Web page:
In the early days of personal computing—from the late 1970s and through the 1980s—many people got their start with BASIC programming. BASIC was a universal programming language that came built into most personal computers, from Apple to IBM PCs.
When we started the FreeDOS Project in June 1994, it seemed natural that we should include an open source BASIC environment. I was excited to discover one already existed in Bywater BASIC.
The Bywater BASIC website reminds us that
Bywater BASIC implements a large superset of the ANSI Standard for Minimal BASIC (X3.60-1978) and a significant subset of the ANSI Standard for Full BASIC (X3.113-1987). It's also distributed under the GNU General Public License version 2, which means it's open source software. We only want to include open source programs in FreeDOS, so Bywater BASIC was a great addition to FreeDOS in our early days.
We've included Bywater BASIC since at least FreeDOS Alpha 5, in 1997. You can find Bywater BASIC in FreeDOS 1.3 RC4 in the "Development" package group on the Bonus CD. Load this:
FreeDOS installs the Bywater BASIC package in the
\DEVEL\BWBASIC directory. Change to this directory with
CD \DEVEL\BWBASIC and type
BWBASIC to run the Bywater BASIC interpreter.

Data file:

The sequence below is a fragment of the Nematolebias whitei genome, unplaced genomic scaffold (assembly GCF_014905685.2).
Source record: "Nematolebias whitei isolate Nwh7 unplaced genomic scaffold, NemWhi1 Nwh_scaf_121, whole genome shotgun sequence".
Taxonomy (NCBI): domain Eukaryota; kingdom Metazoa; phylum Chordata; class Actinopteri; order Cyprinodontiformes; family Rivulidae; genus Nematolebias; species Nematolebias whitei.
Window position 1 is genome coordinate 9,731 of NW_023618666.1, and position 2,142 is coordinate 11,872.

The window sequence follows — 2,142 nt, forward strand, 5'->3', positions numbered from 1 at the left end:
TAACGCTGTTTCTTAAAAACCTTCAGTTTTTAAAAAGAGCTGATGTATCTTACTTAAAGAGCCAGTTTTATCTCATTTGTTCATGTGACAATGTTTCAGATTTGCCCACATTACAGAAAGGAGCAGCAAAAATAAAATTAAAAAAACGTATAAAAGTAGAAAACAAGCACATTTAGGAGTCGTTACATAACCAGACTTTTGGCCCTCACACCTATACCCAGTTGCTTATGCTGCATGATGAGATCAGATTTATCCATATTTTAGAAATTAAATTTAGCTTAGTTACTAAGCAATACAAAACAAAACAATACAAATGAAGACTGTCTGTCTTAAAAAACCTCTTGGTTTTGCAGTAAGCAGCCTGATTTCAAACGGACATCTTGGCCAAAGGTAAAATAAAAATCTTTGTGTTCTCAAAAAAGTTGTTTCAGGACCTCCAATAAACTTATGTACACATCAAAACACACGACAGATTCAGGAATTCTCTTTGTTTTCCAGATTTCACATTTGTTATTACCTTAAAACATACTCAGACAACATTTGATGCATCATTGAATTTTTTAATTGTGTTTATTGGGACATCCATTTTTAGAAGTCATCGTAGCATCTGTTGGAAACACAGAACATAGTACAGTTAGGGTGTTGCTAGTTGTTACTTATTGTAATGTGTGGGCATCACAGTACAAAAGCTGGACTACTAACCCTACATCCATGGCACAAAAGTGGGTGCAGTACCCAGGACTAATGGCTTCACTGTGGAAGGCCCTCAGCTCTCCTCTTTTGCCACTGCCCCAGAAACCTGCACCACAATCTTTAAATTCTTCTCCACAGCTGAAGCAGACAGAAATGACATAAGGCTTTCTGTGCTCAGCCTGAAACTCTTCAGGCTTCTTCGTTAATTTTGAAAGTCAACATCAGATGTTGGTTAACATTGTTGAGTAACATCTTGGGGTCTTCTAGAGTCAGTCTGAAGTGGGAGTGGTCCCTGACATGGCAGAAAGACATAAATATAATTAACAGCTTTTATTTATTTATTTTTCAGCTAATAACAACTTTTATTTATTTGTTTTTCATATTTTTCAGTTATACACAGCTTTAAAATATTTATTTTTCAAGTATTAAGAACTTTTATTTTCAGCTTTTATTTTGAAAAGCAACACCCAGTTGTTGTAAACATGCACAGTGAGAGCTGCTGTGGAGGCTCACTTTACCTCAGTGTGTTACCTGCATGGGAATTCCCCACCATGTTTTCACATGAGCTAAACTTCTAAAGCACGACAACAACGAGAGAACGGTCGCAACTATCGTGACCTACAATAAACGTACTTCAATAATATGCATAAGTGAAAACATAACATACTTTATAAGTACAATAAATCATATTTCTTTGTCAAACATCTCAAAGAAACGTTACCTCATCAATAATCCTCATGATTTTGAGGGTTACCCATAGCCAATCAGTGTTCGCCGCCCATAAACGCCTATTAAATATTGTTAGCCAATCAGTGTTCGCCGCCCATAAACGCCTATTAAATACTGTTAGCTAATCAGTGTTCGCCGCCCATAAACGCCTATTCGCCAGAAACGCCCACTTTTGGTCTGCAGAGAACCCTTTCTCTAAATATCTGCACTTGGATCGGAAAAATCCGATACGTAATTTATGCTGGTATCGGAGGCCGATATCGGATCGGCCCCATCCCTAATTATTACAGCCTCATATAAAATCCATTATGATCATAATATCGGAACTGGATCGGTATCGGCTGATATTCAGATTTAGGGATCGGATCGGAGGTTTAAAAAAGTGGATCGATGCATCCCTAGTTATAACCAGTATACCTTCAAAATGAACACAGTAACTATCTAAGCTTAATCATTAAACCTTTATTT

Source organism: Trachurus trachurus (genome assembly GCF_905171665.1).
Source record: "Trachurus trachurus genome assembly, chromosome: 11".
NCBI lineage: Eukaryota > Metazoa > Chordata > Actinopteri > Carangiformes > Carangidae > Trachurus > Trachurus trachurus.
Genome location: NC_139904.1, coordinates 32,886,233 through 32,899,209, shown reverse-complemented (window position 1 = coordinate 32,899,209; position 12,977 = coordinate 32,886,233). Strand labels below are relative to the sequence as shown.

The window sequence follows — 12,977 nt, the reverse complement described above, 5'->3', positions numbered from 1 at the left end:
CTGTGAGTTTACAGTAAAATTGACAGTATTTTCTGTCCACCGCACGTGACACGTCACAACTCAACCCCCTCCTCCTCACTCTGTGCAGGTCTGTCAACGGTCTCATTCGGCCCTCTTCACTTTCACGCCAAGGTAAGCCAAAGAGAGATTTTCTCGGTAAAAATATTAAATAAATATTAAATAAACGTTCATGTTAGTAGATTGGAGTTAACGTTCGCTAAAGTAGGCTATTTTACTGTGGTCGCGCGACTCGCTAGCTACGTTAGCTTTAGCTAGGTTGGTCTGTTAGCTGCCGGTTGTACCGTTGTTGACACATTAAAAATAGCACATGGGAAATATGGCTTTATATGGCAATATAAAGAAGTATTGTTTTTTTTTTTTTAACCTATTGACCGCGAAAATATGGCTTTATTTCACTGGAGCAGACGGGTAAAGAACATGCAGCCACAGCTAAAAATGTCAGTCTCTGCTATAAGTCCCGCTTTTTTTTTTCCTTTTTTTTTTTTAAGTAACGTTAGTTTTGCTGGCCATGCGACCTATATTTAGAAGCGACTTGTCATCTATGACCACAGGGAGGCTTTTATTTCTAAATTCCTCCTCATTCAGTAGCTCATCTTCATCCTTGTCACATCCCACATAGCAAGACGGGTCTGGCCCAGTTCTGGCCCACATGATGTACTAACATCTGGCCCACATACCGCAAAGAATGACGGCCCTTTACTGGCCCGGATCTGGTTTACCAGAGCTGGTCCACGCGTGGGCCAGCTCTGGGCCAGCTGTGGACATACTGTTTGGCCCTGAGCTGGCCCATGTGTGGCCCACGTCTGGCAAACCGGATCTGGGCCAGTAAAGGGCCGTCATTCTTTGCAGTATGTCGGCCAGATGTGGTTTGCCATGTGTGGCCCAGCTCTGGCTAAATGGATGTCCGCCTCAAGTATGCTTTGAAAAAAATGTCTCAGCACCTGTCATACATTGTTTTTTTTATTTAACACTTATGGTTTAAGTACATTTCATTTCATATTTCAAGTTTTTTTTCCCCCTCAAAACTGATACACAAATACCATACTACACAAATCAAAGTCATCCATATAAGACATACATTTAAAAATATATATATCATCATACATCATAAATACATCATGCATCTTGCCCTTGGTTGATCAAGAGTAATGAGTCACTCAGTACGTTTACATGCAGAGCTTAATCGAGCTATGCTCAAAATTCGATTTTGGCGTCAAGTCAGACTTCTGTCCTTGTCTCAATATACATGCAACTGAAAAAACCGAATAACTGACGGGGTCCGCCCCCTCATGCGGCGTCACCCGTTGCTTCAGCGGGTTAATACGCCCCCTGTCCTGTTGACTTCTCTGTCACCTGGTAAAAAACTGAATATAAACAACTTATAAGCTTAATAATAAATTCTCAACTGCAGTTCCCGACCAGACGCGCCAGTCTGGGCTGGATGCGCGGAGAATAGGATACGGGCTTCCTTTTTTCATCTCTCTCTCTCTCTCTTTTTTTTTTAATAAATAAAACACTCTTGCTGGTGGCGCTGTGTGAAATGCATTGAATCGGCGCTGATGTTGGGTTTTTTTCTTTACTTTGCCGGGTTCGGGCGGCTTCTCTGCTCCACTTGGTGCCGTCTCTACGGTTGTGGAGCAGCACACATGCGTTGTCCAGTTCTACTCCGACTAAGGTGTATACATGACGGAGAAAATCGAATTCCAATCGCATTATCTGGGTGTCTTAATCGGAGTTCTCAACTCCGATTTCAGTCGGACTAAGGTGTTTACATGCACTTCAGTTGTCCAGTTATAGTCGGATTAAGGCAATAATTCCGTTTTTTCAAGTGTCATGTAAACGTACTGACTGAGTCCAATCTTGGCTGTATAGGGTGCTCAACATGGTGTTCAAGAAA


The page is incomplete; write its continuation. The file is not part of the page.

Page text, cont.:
Writing a sample program
Let me demonstrate Bywater BASIC by writing a test program. We'll keep this simple—print five random numbers. This requires only a few constructs—a loop to iterate over five values and a random number generator. BASIC uses the
RND(1) statement to generate a random value between 0 and 1. We can use
One feature I like in Bywater BASIC is the integrated "help" system. There's nothing more frustrating than forgetting the syntax for a BASIC statement. For example, I always forget how to create BASIC loops. Do I use
FOR I IN 1 TO 10 or
FOR I = 1 TO 10? Just type
help FOR at the Bywater BASIC prompt and the interpreter displays the usage and a brief description.
Another neat feature in Bywater BASIC is how it reformats your BASIC instructions, so they are easier to read. After typing my brief program, I can type
list to see the full source listing. Bywater BASIC automatically adds the
CALL keyword to my
RANDOMIZE statement on line 10 and indents the
If everything looks okay, then type
RUN to execute the program. Because I used the
RANDOMIZE statement at the start of my BASIC program, Bywater seeds the random number generator with a random starting point. This ensures that my numbers are actually random values and don't repeat when I re-run my program.
Install Bywater BASIC on your FreeDOS system and start experimenting with BASIC programming. BASIC can be a great first programming language, especially if you are interested in getting back to the "roots" of personal computing. You can find more information about Bywater BASIC in the manual, installed in the
\DEVEL\BWBASIC directory as
BWBASIC.DOC. You can also explore the online "help" system by typing
HELP at the Bywater BASIC prompt.